Report on first such study involves effort to improve chemotherapy effectiveness
FRIDAY, April 17 (HealthDay News) -- Even after years of painstaking research and testing, only a small percentage of cancer agents make it from the laboratory to the patient. So scientists have come up with a way to weed out the duds earlier in the process and speed good medications to the marketplace.
The new model, a so-called "phase 0" clinical trial, promises to streamline the costly and time-consuming drug development process, helping to deliver good drugs to people who need them more quickly.
"We want to find out if they're ineffective in the smallest number of patients and get definitive information as early in the development process as possible," said Dr. James H. Doroshow, director of the division of cancer treatment and diagnosis at the National Cancer Institute in Bethesda, Md.
As the name implies, a phase 0 trial precedes "phase I" testing, traditionally the first step in the process of human drug testing. In a phase I study, the goal is to determine the best way to administer a drug and the maximum dose tolerated with the fewest side effects.
Phase 0 studies expose a small number of people to low doses of a drug over a limited period of time -- seven days or less. Scientists look at how the body reacts to the drug and how it acts in the body. If the drug hits its intended target without producing significant side effects, the next phase can be expedited. If not, a decision can be made to scrap the drug before it goes on to further, more costly development and testing.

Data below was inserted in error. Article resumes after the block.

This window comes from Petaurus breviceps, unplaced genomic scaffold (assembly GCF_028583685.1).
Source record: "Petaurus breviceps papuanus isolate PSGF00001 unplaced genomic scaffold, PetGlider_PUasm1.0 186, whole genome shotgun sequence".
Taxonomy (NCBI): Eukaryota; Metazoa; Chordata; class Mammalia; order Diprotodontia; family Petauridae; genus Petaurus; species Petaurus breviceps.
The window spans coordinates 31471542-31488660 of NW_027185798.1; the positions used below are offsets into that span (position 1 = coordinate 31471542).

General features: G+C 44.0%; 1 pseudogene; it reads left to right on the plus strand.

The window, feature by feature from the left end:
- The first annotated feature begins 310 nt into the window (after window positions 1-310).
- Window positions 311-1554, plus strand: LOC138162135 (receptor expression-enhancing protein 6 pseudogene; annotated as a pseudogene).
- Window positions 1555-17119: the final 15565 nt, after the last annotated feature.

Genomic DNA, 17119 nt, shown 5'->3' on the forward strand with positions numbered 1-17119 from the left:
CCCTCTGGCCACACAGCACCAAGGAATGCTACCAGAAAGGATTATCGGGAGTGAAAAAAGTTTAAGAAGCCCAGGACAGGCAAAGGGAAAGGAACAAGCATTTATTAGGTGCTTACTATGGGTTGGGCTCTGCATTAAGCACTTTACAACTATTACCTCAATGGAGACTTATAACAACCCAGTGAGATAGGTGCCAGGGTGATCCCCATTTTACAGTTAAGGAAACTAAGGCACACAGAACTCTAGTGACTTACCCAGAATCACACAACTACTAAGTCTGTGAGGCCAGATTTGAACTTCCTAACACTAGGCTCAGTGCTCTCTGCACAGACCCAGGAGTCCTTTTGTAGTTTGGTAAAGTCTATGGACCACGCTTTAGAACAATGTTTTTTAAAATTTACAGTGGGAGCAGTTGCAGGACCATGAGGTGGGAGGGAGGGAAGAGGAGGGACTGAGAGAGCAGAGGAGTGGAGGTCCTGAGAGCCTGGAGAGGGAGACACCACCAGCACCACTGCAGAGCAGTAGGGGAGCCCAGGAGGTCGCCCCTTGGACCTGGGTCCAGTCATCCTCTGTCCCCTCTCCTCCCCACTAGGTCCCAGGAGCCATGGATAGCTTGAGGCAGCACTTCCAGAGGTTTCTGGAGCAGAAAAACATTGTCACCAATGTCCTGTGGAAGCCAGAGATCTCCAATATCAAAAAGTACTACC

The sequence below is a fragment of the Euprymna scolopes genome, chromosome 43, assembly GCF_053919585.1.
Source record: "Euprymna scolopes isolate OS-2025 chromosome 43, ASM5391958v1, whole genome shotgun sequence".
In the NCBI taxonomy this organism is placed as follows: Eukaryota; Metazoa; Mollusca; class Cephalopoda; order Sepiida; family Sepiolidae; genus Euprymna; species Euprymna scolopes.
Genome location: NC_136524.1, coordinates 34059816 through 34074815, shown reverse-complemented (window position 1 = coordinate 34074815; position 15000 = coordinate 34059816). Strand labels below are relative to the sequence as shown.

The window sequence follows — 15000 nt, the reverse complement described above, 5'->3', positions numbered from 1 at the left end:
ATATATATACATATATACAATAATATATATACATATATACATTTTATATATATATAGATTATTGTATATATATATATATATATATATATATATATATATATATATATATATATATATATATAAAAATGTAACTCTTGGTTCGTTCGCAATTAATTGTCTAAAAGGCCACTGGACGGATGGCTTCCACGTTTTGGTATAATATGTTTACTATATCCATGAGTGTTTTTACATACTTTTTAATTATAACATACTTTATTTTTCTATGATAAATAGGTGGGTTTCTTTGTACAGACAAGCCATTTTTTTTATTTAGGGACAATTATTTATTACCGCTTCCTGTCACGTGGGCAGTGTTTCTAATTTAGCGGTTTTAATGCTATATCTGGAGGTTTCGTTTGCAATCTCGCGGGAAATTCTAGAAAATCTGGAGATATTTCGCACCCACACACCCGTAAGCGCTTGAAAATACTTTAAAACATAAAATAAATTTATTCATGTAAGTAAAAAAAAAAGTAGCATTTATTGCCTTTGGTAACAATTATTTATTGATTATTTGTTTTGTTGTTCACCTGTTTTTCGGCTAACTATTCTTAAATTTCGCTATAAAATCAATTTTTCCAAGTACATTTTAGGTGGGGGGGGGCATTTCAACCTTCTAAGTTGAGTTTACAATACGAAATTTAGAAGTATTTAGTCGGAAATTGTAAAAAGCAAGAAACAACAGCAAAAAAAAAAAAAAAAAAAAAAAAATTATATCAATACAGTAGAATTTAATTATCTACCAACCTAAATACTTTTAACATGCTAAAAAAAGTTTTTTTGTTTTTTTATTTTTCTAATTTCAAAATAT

"It may help accelerate clinical drug development in oncology because you're able to theoretically get the drug into man faster and learn more about the drug in man earlier," explained Dr. Patricia M. LoRusso, director of the phase I clinical-pharmacology team at the Barbara Ann Karmanos Cancer Institute in Detroit.
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